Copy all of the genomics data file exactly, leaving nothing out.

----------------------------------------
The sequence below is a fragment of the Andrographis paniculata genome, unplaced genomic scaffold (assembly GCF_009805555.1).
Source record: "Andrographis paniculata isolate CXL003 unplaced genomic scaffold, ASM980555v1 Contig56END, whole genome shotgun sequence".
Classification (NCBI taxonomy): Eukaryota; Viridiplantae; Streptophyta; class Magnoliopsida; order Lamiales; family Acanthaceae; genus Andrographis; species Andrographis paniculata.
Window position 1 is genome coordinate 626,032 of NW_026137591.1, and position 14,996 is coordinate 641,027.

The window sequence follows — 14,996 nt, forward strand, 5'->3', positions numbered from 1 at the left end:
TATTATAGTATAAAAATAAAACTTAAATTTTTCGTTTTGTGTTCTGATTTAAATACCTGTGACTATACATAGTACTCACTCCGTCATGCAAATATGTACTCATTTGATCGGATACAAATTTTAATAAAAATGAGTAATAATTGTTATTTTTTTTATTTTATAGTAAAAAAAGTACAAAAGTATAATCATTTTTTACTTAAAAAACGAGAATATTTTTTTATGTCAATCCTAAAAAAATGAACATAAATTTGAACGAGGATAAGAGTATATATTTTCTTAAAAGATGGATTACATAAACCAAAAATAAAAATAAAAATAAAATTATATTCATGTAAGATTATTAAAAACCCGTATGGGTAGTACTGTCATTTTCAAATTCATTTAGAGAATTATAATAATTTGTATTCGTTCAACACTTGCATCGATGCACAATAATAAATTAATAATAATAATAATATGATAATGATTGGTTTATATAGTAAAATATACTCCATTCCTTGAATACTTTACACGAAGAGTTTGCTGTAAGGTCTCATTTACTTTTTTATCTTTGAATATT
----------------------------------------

The sequence below is a fragment of the Andrographis paniculata genome, unplaced genomic scaffold (assembly GCF_009805555.1).
Source record: "Andrographis paniculata isolate CXL003 unplaced genomic scaffold, ASM980555v1 Contig56END, whole genome shotgun sequence".
Classification (NCBI taxonomy): Eukaryota; Viridiplantae; Streptophyta; class Magnoliopsida; order Lamiales; family Acanthaceae; genus Andrographis; species Andrographis paniculata.
Window position 1 is genome coordinate 626,032 of NW_026137591.1, and position 14,996 is coordinate 641,027.

The window sequence follows — 14,996 nt, forward strand, 5'->3', positions numbered from 1 at the left end:
TATTATAGTATAAAAATAAAACTTAAATTTTTCGTTTTGTGTTCTGATTTAAATACCTGTGACTATACATAGTACTCACTCCGTCATGCAAATATGTACTCATTTGATCGGATACAAATTTTAATAAAAATGAGTAATAATTGTTATTTTTTTTATTTTATAGTAAAAAAAGTACAAAAGTATAATCATTTTTTACTTAAAAAACGAGAATATTTTTTTATGTCAATCCTAAAAAAATGAACATAAATTTGAACGAGGATAAGAGTATATATTTTCTTAAAAGATGGATTACATAAACCAAAAATAAAAATAAAAATAAAATTATATTCATGTAAGATTATTAAAAACCCGTATGGGTAGTACTGTCATTTTCAAATTCATTTAGAGAATTATAATAATTTGTATTCGTTCAACACTTGCATCGATGCACAATAATAAATTAATAATAATAATAATATGATAATGATTGGTTTATATAGTAAAATATACTCCATTCCTTGAATACTTTACACGAAGAGTTTGCTGTAAGGTCTCATTTACTTTTTTATCTTTGAATATT